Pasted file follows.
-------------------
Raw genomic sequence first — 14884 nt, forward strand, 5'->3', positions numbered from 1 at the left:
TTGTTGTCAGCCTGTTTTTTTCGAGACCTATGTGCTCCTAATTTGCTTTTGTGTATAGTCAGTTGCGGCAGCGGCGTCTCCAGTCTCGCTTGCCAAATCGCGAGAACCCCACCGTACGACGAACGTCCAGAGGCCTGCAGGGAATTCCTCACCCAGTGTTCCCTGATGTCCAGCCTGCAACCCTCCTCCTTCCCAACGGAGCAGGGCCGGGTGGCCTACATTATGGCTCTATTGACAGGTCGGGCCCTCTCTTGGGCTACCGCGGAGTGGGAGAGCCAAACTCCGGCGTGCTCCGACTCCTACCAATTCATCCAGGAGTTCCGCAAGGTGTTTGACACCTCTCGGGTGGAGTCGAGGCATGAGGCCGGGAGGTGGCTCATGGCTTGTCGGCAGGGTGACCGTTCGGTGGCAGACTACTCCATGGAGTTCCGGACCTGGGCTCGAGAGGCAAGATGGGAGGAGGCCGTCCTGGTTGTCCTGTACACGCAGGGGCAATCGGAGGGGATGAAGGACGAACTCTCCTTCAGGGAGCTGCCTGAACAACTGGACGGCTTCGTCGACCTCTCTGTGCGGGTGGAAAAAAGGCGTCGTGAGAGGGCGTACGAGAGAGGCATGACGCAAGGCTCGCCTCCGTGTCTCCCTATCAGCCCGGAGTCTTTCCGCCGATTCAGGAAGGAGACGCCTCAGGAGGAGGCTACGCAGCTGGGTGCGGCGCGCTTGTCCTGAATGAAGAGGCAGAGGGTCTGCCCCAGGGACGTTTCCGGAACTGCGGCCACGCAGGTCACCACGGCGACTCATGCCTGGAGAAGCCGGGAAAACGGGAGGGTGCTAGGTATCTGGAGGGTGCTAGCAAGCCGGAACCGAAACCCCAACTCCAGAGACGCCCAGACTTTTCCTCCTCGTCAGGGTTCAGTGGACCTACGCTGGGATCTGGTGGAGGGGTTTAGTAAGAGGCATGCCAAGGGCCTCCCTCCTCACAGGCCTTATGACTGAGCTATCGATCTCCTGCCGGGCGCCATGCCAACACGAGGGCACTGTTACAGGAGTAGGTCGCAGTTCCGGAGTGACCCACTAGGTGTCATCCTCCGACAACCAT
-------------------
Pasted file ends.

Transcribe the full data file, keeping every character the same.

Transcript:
Raw genomic sequence first — 14884 nt, forward strand, 5'->3', positions numbered from 1 at the left:
TTGTTGTCAGCCTGTTTTTTTCGAGACCTATGTGCTCCTAATTTGCTTTTGTGTATAGTCAGTTGCGGCAGCGGCGTCTCCAGTCTCGCTTGCCAAATCGCGAGAACCCCACCGTACGACGAACGTCCAGAGGCCTGCAGGGAATTCCTCACCCAGTGTTCCCTGATGTCCAGCCTGCAACCCTCCTCCTTCCCAACGGAGCAGGGCCGGGTGGCCTACATTATGGCTCTATTGACAGGTCGGGCCCTCTCTTGGGCTACCGCGGAGTGGGAGAGCCAAACTCCGGCGTGCTCCGACTCCTACCAATTCATCCAGGAGTTCCGCAAGGTGTTTGACACCTCTCGGGTGGAGTCGAGGCATGAGGCCGGGAGGTGGCTCATGGCTTGTCGGCAGGGTGACCGTTCGGTGGCAGACTACTCCATGGAGTTCCGGACCTGGGCTCGAGAGGCAAGATGGGAGGAGGCCGTCCTGGTTGTCCTGTACACGCAGGGGCAATCGGAGGGGATGAAGGACGAACTCTCCTTCAGGGAGCTGCCTGAACAACTGGACGGCTTCGTCGACCTCTCTGTGCGGGTGGAAAAAAGGCGTCGTGAGAGGGCGTACGAGAGAGGCATGACGCAAGGCTCGCCTCCGTGTCTCCCTATCAGCCCGGAGTCTTTCCGCCGATTCAGGAAGGAGACGCCTCAGGAGGAGGCTACGCAGCTGGGTGCGGCGCGCTTGTCCTGAATGAAGAGGCAGAGGGTCTGCCCCAGGGACGTTTCCGGAACTGCGGCCACGCAGGTCACCACGGCGACTCATGCCTGGAGAAGCCGGGAAAACGGGAGGGTGCTAGGTATCTGGAGGGTGCTAGCAAGCCGGAACCGAAACCCCAACTCCAGAGACGCCCAGACTTTTCCTCCTCGTCAGGGTTCAGTGGACCTACGCTGGGATCTGGTGGAGGGGTTTAGTAAGAGGCATGCCAAGGGCCTCCCTCCTCACAGGCCTTATGACTGAGCTATCGATCTCCTGCCGGGCGCCATGCCAACACGAGGGCACTGTTACAGGAGTAGGTCGCAGTTCCGGAGTGACCCACTAGGTGTCATCCTCCGACAACCAT